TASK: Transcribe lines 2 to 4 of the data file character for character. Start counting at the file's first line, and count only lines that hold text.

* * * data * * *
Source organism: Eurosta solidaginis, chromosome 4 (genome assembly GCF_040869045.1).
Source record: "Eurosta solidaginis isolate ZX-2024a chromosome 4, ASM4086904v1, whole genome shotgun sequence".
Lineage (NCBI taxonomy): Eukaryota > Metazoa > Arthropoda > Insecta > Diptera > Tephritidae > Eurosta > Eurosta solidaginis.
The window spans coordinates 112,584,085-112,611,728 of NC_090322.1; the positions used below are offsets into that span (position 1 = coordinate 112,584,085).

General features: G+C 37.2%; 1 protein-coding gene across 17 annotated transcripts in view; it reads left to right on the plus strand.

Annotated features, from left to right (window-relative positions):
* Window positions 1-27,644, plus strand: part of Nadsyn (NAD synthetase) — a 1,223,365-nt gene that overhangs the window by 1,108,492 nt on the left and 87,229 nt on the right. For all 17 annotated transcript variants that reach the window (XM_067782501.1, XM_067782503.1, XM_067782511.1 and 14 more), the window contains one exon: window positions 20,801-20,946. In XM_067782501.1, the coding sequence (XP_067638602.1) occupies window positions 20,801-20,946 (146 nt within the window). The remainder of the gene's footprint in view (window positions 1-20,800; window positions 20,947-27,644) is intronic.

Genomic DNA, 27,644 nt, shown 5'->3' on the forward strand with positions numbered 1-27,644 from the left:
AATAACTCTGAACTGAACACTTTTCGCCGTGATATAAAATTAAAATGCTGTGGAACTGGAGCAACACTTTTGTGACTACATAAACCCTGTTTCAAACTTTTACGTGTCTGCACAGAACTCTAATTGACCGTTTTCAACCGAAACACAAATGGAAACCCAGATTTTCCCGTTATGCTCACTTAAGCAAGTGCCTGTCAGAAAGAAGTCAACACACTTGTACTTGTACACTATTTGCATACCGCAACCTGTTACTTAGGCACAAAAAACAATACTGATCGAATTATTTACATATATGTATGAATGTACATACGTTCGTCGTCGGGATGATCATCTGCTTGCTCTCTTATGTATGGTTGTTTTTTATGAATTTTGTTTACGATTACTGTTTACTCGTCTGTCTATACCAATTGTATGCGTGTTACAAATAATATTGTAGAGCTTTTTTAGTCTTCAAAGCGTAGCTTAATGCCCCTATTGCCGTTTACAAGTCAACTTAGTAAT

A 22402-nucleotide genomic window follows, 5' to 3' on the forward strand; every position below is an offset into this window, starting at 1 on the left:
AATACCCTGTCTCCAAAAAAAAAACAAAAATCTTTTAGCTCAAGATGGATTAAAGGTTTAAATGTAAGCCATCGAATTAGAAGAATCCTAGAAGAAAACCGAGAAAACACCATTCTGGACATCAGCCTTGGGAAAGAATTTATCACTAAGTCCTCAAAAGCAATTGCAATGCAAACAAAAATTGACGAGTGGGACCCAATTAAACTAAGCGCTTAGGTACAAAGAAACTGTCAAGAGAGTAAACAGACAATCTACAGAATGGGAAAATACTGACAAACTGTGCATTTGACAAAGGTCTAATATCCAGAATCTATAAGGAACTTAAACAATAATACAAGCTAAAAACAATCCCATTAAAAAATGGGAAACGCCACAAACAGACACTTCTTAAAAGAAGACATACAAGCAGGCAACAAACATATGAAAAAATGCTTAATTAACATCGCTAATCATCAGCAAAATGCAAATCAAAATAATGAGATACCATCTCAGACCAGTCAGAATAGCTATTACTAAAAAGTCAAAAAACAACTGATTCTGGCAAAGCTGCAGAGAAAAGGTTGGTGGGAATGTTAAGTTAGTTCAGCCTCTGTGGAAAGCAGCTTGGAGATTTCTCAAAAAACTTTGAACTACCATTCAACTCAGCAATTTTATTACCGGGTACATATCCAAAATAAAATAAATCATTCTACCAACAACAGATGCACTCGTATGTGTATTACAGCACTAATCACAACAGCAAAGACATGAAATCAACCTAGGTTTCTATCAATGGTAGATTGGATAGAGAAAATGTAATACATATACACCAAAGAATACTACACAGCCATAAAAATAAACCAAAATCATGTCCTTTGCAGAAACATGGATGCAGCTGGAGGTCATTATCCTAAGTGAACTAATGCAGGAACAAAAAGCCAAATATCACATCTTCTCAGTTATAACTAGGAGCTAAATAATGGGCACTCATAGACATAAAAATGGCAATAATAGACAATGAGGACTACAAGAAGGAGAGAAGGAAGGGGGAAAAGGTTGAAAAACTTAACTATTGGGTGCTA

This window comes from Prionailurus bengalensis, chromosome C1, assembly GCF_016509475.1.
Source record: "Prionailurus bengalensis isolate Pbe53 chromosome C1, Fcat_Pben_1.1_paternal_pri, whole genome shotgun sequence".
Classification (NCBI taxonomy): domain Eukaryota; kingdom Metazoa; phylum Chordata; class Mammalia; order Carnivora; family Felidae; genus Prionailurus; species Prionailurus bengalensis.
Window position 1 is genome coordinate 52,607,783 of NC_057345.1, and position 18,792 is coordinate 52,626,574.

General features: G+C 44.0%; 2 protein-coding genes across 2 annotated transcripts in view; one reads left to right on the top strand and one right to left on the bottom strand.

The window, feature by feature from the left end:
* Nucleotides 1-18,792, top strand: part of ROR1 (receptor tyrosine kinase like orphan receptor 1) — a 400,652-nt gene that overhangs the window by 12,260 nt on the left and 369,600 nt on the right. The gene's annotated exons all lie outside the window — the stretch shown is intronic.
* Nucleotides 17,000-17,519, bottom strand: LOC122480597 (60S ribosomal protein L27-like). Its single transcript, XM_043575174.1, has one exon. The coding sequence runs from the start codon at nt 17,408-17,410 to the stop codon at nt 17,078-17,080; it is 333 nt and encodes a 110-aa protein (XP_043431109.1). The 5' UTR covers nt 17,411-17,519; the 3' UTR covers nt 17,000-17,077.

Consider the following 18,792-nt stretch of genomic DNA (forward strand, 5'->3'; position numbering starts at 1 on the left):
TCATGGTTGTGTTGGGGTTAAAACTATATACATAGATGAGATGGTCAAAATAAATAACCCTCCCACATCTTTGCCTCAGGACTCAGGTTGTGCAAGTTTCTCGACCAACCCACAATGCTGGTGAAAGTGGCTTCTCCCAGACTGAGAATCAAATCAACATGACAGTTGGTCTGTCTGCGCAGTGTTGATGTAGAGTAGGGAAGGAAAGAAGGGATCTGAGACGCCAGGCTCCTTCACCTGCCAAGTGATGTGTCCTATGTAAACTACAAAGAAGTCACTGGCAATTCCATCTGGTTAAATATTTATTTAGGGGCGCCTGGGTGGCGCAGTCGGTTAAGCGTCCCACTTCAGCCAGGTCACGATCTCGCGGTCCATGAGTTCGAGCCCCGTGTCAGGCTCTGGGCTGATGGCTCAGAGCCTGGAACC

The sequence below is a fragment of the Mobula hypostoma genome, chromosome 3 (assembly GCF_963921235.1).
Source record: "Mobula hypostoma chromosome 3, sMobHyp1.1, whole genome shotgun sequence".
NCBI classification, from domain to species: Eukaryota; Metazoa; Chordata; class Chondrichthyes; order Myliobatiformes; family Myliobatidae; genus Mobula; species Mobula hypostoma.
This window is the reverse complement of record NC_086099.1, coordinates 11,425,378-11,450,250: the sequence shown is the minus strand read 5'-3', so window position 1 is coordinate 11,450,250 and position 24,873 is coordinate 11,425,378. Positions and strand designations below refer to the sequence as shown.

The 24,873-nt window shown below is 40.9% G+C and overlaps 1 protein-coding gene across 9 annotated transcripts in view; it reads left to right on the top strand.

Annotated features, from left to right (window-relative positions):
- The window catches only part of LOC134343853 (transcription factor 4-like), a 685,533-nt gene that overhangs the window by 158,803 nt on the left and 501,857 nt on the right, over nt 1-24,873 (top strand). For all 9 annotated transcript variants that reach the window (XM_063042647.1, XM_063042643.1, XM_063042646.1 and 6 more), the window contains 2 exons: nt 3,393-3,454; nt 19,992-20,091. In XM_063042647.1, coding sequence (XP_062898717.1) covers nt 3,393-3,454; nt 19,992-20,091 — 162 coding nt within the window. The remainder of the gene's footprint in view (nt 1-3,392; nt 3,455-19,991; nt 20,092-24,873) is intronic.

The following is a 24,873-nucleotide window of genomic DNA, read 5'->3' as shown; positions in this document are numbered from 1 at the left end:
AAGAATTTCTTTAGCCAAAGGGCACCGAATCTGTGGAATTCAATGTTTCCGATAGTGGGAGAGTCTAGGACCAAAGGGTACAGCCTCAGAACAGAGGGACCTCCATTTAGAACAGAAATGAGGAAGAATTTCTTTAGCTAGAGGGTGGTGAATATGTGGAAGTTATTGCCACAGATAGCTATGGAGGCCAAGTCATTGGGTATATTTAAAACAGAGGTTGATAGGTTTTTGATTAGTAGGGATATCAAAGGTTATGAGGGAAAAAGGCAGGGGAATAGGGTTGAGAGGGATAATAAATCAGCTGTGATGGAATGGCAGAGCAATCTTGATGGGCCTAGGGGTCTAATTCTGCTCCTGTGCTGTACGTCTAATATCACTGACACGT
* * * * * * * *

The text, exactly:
Source record: "Eurosta solidaginis isolate ZX-2024a chromosome 4, ASM4086904v1, whole genome shotgun sequence".
Lineage (NCBI taxonomy): Eukaryota > Metazoa > Arthropoda > Insecta > Diptera > Tephritidae > Eurosta > Eurosta solidaginis.
The window spans coordinates 112,584,085-112,611,728 of NC_090322.1; the positions used below are offsets into that span (position 1 = coordinate 112,584,085).